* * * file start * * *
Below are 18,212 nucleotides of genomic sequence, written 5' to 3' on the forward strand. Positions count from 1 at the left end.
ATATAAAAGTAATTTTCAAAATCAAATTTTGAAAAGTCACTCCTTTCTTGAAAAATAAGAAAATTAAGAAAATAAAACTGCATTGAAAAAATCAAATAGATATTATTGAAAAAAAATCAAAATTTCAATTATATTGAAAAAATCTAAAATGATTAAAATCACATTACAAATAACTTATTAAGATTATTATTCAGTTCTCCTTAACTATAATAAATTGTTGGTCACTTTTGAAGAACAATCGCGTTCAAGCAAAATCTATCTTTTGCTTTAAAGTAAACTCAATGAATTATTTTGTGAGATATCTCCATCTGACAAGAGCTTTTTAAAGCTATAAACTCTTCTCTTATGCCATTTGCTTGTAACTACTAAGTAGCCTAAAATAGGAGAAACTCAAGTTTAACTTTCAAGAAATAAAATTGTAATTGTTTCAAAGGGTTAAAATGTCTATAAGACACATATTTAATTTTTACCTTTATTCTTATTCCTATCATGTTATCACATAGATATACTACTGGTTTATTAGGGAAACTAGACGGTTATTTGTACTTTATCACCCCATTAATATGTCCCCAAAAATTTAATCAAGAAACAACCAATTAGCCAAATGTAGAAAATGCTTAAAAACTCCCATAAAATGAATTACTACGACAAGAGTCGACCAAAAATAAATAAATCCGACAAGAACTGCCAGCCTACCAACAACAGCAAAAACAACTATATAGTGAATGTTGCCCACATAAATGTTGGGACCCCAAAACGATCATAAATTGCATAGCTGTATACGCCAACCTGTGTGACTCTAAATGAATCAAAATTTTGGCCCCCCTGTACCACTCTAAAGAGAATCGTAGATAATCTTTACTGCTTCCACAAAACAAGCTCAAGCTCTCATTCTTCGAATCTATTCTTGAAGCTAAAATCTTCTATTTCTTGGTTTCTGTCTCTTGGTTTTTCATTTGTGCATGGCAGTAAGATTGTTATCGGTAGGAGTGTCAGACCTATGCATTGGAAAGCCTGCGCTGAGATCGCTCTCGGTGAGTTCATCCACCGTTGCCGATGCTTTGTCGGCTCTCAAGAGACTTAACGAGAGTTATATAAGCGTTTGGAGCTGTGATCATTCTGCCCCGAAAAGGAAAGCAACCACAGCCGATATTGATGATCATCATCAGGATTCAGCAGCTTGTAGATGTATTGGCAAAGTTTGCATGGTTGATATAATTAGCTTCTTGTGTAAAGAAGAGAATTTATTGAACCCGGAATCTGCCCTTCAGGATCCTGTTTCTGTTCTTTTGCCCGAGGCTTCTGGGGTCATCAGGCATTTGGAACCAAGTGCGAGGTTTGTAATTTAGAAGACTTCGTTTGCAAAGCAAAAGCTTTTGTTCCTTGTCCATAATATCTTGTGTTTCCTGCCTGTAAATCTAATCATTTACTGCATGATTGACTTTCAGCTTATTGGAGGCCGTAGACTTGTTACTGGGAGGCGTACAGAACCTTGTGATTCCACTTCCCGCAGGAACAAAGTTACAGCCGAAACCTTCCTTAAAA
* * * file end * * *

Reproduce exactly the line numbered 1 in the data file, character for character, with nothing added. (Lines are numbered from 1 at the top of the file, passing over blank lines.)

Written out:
Below are 18,212 nucleotides of genomic sequence, written 5' to 3' on the forward strand. Positions count from 1 at the left end.